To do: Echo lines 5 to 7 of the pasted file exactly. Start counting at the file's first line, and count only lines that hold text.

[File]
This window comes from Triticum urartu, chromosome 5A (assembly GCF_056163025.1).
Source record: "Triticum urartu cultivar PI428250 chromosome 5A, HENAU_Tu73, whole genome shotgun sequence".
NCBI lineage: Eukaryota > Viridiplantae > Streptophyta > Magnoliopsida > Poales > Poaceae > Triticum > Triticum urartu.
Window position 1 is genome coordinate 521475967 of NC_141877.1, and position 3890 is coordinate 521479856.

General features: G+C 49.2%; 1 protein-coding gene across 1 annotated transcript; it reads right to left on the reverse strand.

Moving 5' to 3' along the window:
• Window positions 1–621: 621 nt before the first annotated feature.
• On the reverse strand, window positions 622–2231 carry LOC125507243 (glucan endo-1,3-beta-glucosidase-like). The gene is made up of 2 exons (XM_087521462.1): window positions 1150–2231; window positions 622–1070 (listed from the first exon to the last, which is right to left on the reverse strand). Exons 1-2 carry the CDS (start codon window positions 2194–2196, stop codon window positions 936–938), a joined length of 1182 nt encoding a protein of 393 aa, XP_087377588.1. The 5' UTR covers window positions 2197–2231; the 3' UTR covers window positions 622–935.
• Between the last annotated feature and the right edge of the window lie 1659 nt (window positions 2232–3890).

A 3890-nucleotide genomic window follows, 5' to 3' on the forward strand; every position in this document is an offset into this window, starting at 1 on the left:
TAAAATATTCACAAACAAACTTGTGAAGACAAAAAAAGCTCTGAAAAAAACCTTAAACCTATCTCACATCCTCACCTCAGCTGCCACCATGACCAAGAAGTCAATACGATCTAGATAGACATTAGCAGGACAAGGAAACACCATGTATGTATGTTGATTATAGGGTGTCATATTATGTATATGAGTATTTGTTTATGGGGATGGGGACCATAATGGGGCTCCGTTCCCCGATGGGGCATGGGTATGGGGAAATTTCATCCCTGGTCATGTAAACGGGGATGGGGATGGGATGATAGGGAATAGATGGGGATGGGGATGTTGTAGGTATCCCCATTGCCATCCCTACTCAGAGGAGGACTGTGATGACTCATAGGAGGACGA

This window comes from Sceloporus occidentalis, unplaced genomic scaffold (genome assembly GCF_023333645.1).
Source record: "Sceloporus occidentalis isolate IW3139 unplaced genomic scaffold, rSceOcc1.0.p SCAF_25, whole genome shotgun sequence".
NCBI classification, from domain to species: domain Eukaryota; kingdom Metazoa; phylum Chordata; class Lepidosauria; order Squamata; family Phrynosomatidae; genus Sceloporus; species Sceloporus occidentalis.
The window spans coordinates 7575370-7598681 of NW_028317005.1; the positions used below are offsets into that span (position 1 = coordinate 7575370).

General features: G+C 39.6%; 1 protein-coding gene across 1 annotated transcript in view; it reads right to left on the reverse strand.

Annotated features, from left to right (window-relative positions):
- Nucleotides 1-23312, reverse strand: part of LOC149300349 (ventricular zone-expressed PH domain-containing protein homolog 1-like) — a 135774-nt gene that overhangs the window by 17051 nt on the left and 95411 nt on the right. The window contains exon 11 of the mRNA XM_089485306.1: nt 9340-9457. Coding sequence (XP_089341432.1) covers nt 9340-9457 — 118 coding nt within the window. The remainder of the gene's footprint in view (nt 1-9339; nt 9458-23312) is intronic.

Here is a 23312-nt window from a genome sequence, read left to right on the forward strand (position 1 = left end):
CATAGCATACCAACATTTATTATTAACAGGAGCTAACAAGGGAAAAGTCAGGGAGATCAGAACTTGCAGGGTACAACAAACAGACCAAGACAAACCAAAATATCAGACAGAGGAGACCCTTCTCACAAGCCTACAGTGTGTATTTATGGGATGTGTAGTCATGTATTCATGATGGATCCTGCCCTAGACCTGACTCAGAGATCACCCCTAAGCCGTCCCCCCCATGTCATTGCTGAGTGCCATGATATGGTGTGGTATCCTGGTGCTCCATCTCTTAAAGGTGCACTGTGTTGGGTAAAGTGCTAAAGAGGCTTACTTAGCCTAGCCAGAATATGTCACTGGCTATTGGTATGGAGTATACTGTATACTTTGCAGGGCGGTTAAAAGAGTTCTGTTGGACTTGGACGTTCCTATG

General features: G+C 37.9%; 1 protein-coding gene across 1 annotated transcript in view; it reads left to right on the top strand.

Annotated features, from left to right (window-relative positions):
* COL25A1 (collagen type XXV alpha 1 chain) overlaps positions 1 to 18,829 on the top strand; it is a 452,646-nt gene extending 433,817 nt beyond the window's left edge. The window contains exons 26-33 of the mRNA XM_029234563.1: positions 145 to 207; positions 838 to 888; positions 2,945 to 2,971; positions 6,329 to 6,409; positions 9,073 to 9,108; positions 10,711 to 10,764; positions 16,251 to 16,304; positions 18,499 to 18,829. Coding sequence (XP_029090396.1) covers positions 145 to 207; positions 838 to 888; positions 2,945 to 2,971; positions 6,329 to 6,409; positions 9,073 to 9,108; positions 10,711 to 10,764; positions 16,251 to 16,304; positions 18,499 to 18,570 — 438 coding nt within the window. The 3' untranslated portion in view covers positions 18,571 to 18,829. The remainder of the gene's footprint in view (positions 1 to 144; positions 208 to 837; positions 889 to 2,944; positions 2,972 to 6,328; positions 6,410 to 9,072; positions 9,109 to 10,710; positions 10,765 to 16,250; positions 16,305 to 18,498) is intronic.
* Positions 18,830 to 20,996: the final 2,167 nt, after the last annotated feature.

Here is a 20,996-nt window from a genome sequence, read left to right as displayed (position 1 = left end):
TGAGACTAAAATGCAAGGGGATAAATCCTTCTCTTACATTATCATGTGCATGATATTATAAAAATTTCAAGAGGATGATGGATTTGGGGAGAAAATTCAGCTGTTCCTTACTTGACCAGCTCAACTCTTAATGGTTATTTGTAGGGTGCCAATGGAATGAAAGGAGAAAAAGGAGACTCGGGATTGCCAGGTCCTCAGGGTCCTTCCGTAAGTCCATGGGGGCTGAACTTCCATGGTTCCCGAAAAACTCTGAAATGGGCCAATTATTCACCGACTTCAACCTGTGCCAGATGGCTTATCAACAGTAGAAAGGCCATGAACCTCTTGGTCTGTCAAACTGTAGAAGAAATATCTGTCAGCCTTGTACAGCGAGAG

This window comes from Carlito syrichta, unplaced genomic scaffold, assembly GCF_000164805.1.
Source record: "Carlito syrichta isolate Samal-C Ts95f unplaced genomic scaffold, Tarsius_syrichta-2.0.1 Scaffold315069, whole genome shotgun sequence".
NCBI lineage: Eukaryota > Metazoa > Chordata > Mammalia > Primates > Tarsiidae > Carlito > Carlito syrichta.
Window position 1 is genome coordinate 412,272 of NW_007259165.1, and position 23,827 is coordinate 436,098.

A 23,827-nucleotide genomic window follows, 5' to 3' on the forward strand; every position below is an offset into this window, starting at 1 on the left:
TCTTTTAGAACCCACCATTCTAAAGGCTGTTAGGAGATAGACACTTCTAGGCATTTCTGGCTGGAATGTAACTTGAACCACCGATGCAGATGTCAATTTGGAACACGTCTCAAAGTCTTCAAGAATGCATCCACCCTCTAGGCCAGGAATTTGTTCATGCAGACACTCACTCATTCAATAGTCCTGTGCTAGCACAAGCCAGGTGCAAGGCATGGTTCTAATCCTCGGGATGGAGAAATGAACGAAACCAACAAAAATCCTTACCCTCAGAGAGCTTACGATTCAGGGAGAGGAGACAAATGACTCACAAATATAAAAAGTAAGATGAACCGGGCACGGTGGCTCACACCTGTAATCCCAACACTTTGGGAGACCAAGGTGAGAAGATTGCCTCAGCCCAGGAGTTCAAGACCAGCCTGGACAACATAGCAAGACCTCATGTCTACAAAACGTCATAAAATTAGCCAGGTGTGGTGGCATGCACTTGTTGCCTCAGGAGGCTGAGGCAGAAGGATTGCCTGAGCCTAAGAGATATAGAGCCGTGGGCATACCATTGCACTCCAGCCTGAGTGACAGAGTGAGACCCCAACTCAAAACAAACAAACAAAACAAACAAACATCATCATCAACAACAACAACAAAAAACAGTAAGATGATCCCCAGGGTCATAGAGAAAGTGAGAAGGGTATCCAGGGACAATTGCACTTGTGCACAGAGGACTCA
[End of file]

General features: G+C 49.2%; 1 protein-coding gene across 1 annotated transcript; it reads right to left on the reverse strand.

Moving 5' to 3' along the window:
• Window positions 1–621: 621 nt before the first annotated feature.